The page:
Brillo Cleaning Guide 10/19
Hooked on Seafood

Hooked on Seafood

Consumers spent £3.1bn* on eating seafood out of home last year. With the wide range of different varieties of fish and shellfish available, there are loads of different ways to cook and serve seafood. Healthy, delicious and versatile, it is a must-have option on your menu.  

“The market for fish and shellfish within the foodservice market continues to grow – overall seafood servings have increased in the face of continued strong competition from other protein and non-protein meal options,” said Andy Gray, trade marketing manager for Seafish. “And with The Food Standards Agency recommending adults eat two portions of seafood a week, the challenge for operators is to inform and educate their customers on the health benefits of consuming fish and shellfish on a regular basis, along with celebrating the wide variety of flavours and textures involved in the eating of it.”

Due to the range of seafood available and operators being warned to use other species aside from salmon and seabass due to pressure on supplies, Take Stock asked Dan Smith, head chef at The Peacock at Rowsley in the Peak District for his two favourite fish  and some ideas about how to use them…

Gurnard

Caught on the south coast, gurnard is massively underrated and underused. Versatile, with a great flavour it is relatively cheap – although quite ugly!

How to use

  • Roasted whole on the BBQ stuffed with dried fennel sticks, lemon and olive oil or pan fried and grilled with mushrooms and bacon for an autumn dish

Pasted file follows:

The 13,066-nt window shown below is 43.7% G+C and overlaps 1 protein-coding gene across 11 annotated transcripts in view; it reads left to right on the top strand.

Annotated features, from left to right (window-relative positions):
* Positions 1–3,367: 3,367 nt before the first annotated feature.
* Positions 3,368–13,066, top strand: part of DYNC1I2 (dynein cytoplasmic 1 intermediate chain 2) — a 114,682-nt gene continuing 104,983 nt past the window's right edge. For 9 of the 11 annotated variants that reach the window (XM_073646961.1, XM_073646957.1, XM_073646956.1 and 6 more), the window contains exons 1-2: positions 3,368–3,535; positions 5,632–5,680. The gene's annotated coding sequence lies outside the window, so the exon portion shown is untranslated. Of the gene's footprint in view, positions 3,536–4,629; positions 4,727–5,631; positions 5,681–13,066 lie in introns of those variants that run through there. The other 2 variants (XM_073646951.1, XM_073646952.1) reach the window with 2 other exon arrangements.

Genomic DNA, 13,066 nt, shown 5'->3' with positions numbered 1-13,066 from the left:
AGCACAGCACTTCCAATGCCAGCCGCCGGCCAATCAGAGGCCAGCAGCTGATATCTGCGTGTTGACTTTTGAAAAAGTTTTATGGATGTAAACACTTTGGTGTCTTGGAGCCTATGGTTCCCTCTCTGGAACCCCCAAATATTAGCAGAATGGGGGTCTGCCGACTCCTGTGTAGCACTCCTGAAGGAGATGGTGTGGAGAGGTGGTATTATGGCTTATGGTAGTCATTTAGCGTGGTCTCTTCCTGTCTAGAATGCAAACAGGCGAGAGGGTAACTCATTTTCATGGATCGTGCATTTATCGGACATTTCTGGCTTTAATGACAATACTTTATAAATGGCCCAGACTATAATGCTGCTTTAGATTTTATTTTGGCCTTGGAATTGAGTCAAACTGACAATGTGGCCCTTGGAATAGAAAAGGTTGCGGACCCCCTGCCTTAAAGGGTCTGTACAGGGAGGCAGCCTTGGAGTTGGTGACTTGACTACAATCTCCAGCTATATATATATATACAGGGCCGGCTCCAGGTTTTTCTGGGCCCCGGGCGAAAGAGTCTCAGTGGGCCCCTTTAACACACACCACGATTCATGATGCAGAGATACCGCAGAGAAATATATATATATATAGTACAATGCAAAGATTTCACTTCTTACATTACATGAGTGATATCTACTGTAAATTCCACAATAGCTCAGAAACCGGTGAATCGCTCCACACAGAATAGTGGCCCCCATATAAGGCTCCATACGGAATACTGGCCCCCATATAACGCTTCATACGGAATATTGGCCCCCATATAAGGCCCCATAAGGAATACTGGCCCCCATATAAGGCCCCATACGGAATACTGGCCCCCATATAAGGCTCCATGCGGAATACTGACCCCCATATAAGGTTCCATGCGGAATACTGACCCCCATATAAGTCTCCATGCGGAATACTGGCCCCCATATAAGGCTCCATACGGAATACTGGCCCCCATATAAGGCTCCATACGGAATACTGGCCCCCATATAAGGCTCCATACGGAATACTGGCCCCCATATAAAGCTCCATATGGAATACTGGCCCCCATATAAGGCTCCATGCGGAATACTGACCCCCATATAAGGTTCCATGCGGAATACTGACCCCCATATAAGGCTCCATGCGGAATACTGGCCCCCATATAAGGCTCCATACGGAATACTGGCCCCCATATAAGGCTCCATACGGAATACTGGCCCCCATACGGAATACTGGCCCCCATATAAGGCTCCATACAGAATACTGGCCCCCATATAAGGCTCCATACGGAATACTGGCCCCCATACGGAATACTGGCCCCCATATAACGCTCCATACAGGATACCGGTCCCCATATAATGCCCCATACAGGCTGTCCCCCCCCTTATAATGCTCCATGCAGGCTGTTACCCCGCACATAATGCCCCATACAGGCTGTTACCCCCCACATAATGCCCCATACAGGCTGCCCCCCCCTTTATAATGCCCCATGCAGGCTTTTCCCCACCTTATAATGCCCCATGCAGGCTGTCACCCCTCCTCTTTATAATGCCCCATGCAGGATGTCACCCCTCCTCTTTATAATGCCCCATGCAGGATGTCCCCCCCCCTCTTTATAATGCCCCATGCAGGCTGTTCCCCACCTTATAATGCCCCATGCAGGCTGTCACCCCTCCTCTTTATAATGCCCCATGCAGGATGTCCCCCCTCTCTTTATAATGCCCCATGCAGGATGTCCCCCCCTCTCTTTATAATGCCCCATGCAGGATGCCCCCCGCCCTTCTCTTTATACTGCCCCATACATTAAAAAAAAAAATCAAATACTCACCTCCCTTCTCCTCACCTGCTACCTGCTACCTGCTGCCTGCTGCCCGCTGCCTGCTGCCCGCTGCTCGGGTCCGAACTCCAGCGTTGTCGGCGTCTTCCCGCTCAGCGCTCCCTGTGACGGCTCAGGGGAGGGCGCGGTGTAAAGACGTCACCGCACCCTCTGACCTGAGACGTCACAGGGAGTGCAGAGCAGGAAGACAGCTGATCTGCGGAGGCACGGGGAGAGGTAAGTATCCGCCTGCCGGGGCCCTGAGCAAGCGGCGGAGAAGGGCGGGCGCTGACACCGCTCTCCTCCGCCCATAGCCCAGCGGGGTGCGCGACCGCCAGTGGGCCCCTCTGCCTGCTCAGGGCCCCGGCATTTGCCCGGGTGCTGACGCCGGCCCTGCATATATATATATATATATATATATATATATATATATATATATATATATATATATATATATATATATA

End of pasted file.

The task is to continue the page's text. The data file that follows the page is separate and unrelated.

• For fish and chips! Battered and deep fried it makes a great substitute for cod or haddock
  • Its fruity, earthy flavour makes it ideal for roasting the bones and making a fish soup or bouillabaisse style sauce from them

Turbot

My favourite fish of all, it is very meaty in texture and it can handle strong flavours. However, it does come with an impressive price tag, but it’s a case of you get what you pay for.  

How to use

  • Slow cooked with oxtail and a red wine sauce
  • Bake and present as whole. A 2kg turbot can be baked in the oven with a little salt, olive oil and lemon juice for about 20-25 minutes before being carved at the table and comfortably feed four people
  • Fillet and cook in portions in butter or grilled with olive oil

Sustainability and sourcing

Diners now want to know more about how and where the fish and shellfish they are eating has been sourced. Therefore, communicating to customers in clear and simple terms can reassure and inform customers about the dishes they are eating and make them aware of the efforts the industry is taking regarding the management and responsible sourcing of the seafood we eat in the UK. If you would like more information about the issues surrounding sustainability and responsibly sourcing a good fish supplier, contact the following: Risk Assessment for Sourcing Seafood (RASS), Seafish, Marine Stewardship Council or the Marine Conservation Society.

Click to view Dan Smith’s recipes: Gurnard with Bouillabaisse Sauce and Turbot cooked en papillote with Leeks, Cèpes & Champagne

Tips for cooking fish

Source: Seafish

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